One of the most exciting technologies for studying gene function to be developed in recent years is the use of RNA interference (RNAi) to abrogate function. Michael Boutros and colleagues from Norbert Perrimon's lab (Harvard Medical School) have extended this approach to the whole genome in Drosophila. Boutros described automated screens to test the effects on cell viability, cytokinesis, and signaling of inhibiting essentially every gene. RNAi for each Drosophila gene was achieved by in vitro transcription and then transfection of cultured Drosophila cells in 384-well plates. Phenotypes were determined by automated imaging of cell morphology or by quantitatively measuring the expression of a luciferase reporter gene. Using this approach, genes could be clustered on the basis of similar quantitative RNAi phenotypes. This strategy is also amenable to double-mutant analysis; for instance, Boutros reported that RNAi against the Ras GTPase-activating protein (GAP) inhibits signaling in response to lipopolysaccharide (LPS) in innate immunity, but inhibition of Ras1 is epistatic to the GAP effect.

Protein-interaction networks offer a means of deciphering how proteins function in concert to bring about biological functions. One concern with many high-throughput experimental approaches for identifying protein interactions is the high rate of false positives. Frederick Roth (Harvard Medical School) presented a probabilistic approach for validating protein interactions, which relies on the observation that true interactions tend to form small-world networks and are 'cliquish'. This means that the true interacting partners of a given protein are more likely also to interact with each other, compared to a random network. Roth's model was developed by first assuming that all proteins interact with each other with a certain weight (or probability), then assigning weights on the basis of experimental evidence. It allowed him to calculate the probability that a protein is part of a previously partially defined core complex or that it interacts with another protein.

An alternative method for identifying gene interactions is a synthetic lethal screen. If cells lacking the function of either of two genes are viable, but cells deficient in both genes are inviable, a functional relationship between the two genes is likely. Geneticists have used this approach for decades, but Charles Boone and colleagues (University of Toronto, Canada) have brought it into the post-genome era by automating the testing of all pair-wise combinations of all the viable single-gene deletions in yeast (approximately 5,000 genes). This approach allows genes to be ordered into functional pathways: for instance, if genes X, Y and Z are all 'synthetic lethal' with gene A, it suggests that the former three genes function in the same pathway. Boone and colleagues have performed dozens of screens to identify thousands of interactions, and extended the use of the yeast deletion collection to perform chemical-genetic interaction screens. In these the idea is that deletion mutants sensitive to a drug should be 'synthetic lethal' with the targets of the drug, allowing the clustering of drug-response profiles with synthetic genetic profiles. Boone and colleagues could thus infer the action of the drug papuamide on Golgi transport through its effect on the genes RIC1 and YPT6.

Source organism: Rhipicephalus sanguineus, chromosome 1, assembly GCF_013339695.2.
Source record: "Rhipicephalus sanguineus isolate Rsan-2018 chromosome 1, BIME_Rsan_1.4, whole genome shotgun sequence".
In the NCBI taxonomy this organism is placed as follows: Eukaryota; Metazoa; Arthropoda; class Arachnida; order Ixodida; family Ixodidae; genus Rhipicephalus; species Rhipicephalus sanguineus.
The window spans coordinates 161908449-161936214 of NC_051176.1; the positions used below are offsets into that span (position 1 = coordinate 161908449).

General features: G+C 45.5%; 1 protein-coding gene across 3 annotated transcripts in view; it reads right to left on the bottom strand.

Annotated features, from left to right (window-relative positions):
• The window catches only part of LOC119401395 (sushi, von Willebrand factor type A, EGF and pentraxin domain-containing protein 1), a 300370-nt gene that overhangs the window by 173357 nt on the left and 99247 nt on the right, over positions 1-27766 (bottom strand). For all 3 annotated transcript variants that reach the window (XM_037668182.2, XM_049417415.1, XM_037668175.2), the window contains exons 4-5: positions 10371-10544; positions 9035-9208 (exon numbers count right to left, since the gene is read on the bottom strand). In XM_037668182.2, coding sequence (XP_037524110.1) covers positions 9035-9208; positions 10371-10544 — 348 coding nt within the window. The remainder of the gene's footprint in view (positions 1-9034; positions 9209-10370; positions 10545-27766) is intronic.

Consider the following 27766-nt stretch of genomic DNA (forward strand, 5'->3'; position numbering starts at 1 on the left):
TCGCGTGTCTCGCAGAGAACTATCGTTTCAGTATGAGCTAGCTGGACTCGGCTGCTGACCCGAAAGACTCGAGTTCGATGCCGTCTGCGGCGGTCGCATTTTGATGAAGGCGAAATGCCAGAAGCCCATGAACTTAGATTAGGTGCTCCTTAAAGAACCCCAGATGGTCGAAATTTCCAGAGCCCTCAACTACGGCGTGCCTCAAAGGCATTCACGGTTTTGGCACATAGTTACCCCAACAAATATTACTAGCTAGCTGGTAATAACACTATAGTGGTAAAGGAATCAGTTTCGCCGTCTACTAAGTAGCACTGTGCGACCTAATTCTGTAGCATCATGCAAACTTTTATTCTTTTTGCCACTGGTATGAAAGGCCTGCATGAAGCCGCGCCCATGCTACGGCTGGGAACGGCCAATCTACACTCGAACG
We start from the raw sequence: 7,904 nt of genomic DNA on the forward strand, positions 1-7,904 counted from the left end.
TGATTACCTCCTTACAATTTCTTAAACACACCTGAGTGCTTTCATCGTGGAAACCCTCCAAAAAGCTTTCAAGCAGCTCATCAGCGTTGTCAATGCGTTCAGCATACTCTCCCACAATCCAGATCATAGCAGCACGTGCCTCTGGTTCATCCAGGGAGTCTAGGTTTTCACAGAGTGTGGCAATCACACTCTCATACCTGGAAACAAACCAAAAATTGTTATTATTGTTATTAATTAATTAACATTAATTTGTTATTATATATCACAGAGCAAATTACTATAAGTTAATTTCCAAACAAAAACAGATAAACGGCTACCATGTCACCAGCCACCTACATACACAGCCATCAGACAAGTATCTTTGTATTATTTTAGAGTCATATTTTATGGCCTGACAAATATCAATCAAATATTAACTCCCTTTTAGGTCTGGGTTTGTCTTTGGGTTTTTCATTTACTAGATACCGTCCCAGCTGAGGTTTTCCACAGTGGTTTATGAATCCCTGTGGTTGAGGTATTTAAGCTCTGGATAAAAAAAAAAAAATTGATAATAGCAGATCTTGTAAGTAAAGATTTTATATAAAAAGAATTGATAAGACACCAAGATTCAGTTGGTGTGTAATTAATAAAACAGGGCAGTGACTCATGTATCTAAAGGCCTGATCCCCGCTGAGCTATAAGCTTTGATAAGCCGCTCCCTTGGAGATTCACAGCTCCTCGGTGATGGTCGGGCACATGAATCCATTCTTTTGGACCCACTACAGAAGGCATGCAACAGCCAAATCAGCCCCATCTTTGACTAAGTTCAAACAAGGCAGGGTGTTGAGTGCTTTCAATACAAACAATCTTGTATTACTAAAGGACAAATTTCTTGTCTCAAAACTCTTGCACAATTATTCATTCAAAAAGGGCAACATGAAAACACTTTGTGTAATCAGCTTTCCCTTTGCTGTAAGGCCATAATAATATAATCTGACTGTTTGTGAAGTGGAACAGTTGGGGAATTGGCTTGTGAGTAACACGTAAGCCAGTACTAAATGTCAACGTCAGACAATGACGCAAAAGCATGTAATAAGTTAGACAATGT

Marc Vidal (Dana Farber Cancer Institute, Boston, USA) provided an overview of integrated approaches to studying the proteome of Caenorhabditis elegans. His group began by cloning nearly 12,000 different open reading frames into Gateway vectors (from Invitrogen) by PCR amplification using gene-specific primers from representative cDNA libraries. This extensive resource, available through distributors, allows more representative genome-wide protein-interaction assays using techniques such as the yeast two-hybrid system or protein microarrays, and also aids in genome annotation. Vidal emphasized the importance of integrating different predictions of gene interactions to improve correlations; for instance, interaction networks derived from two-hybrid analysis could be compared to the linkages derived from gene-expression profiling studies and to 'phenome' clusters, which are generated based on the large-scale RNAi phenotypes that are being simultaneously collected.

The bold and creative approaches presented at the meeting engender optimism that the challenge of translating genome sequence information into comprehensive biological insights is being adequately tackled. Biologists of the future, celebrating the one-hundredth anniversary of DNA structure and the fiftieth anniversary of the Human Genome Project, will undoubtedly look back at the results of this and similar work as the source of much of their deep understanding of biology.

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Correspondence to Vishwanath R Iyer.

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Iyer, V.R. Translating genome sequences into biological understanding. Genome Biol 4, 324 (2003).